March 24, 2018 • Life for Leaders
The king sent and released him,
the ruler of peoples set him free.
A young mom has trouble getting her preschool son to stay seated in church. After several skirmishes, she finally warns him, “Sit down, or I’ll make you sit down!” Reluctantly, the child complies. After a few minutes, he turns to his mother and says, “I’m sitting down, but I’m still standing up on the inside!” It’s a familiar “compliant yet defiant” moment for all of us who have raised strong-willed children. But it’s also a helpful illustration of the difference between our inner and outer lives.
Likewise, imprisonment can be an experience of the heart as well as of the body. Being set free physically is no guarantee of a corresponding interior freedom. We’ve been reflecting on the formation of Joseph as a lead servant. Joseph has been treated badly by family, at work, and despite his acts of deliberate kindness to others. He’s been betrayed three times in over a decade and finds himself forgotten in a dungeon in Egypt. Still, the story reaches a turning point in today’s text: “The king sent and released him, the ruler of peoples set him free.” Joseph finds himself physically free, but will that be matched by an interior freedom? Or will resentment and bitterness toward his betrayers and captors dominate his future?
No doubt, Joseph struggled with the memories of his imprisonments. In naming his first-born son, Manasseh, the very name he chooses reflects his desire to move beyond his previous life in the pits of Egypt and Canaan, to “forget all my trouble and all my father’s household” (Genesis 41:51). The memories of being betrayed and forgotten linger nevertheless and resurface at Joseph’s encounter with his brothers later in the story. While we only get a few glimpses into Joseph’s interior life, the narrative ultimately demonstrates his capacity to be generous and to forgive. At the end of the story, when confronted by his brothers’ anxiety about what Joseph would do to them after the death of their father, Joseph reassures them, with what is likely the cardinal insight regarding the suffering involved in becoming a lead servant: “You intended to harm me, but God intended it for good to accomplish what is now being done, the saving of many lives.” (Genesis 50:20)
It is hard won wisdom, paid with the price of Joseph’s suffering. As followers of Jesus, this insight is essential if we are to understand Jesus’s command to take up our own crosses. But Jacob’s greater son goes further. What Joseph experiences under compulsion, Jesus chooses freely. And here is the crux of the matter: he invites us as lead servants to make the same choice, for love’s sake. We are called to freely and fully love even our enemies, including those closest to us, at home and at work.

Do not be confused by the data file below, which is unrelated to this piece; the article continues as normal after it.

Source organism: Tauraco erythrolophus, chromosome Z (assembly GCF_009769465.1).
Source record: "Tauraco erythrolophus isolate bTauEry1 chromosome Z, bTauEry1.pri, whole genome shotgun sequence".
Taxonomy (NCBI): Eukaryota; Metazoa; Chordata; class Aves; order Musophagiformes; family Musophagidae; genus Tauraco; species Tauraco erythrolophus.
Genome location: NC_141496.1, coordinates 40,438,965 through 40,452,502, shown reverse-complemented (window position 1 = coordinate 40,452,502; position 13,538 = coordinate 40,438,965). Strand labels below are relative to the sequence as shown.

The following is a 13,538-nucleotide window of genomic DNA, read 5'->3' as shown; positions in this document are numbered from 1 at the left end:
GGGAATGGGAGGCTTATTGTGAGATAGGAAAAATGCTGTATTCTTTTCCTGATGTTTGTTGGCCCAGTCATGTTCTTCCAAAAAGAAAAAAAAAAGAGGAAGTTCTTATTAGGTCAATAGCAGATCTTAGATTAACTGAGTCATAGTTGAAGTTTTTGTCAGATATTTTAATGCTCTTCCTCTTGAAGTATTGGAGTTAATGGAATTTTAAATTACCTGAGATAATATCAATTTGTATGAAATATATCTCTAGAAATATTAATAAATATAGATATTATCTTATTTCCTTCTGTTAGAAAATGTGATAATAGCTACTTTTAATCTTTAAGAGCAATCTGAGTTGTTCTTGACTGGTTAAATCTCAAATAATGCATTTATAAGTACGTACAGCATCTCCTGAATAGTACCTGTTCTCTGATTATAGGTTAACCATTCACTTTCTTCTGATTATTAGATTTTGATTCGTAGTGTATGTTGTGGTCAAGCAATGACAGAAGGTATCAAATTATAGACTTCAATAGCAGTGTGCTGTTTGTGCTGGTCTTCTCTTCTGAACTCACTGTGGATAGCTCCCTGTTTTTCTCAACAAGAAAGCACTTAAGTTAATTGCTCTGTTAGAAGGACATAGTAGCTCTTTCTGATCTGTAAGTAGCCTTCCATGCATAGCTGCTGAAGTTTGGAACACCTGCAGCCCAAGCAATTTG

I’m sure it wasn’t easy for Joseph to learn (and live!) this insight. I know it isn’t easy for me. When we suffer unjust treatment while its perpetrators seem to flourish, it’s easy to become discouraged or retaliate. The Psalmist says it much more graphically, “When my heart was grieved and my spirit embittered, I was senseless and ignorant; I was a brute beast before you” (Psalm 73:21-22). Still, God remains faithful and present, despite our failures of the heart: “Yet I am always with you; you hold me by my right hand. You guide me with your counsel, and afterward you will take me into glory.” (Psalm 73:23-24)
So, what sustains an inner freedom of heart, mind, and soul that enables us to become lead servants of others, even while suffering the consequences of their betrayals? As Joseph surely must have learned in his imprisonments, the Psalmist describes this way, “Whom have I in heaven but you? And earth has nothing I desire besides you. My flesh and my heart may fail, but God is the strength of my heart and my portion forever” (Psalm 73:25-26). God alone can sustain the freedom in us to love even our closest enemies. Learning to love God alone enables us to love all others rightly.
Something to Do:
Spend some time in silence today. Think about those closest to you at work and at home with whom you are having difficulties. Why might that be? What might you need to forgive? How might your experience help you focus on God alone as the object of your love and desire?
Lord Jesus Christ, we are grateful for your love for us. As the Apostle Paul said long ago, while we were your enemies, you died for us. Thank you for entering the dungeons of our lives and setting us free, inside as well as out. And thank you for your continued faithful presence with us, in the presence of our unfaithfulness of heart.
Teach us to follow you and become your lead servants in the world. By your Spirit, give us grace that we might freely love the unlovable in our lives. We ask in your name, Amen.
Explore more at the Theology of Work Project online commentary:
Joseph, the Accidental Executive: Interview with Al Erisman
During his adult life, Uli Chi has lived and worked in the intersection between business, the academy and the church. He has had the privilege of serving as past Board Chair of Regent College in Vancouver, BC, as current Vice Chair of the Board of the Max De Pree Leadership Center at Fuller Seminary, and as current Chair of the Executive Committee of the Center for Integrity in Business at Seattle Pacific University. He has also been involved in all aspects of local church leadership, including as a member of the adult ministries team’s teaching faculty at John Knox Presbyterian Church in Seattle.
Click here to view Uli’s profile.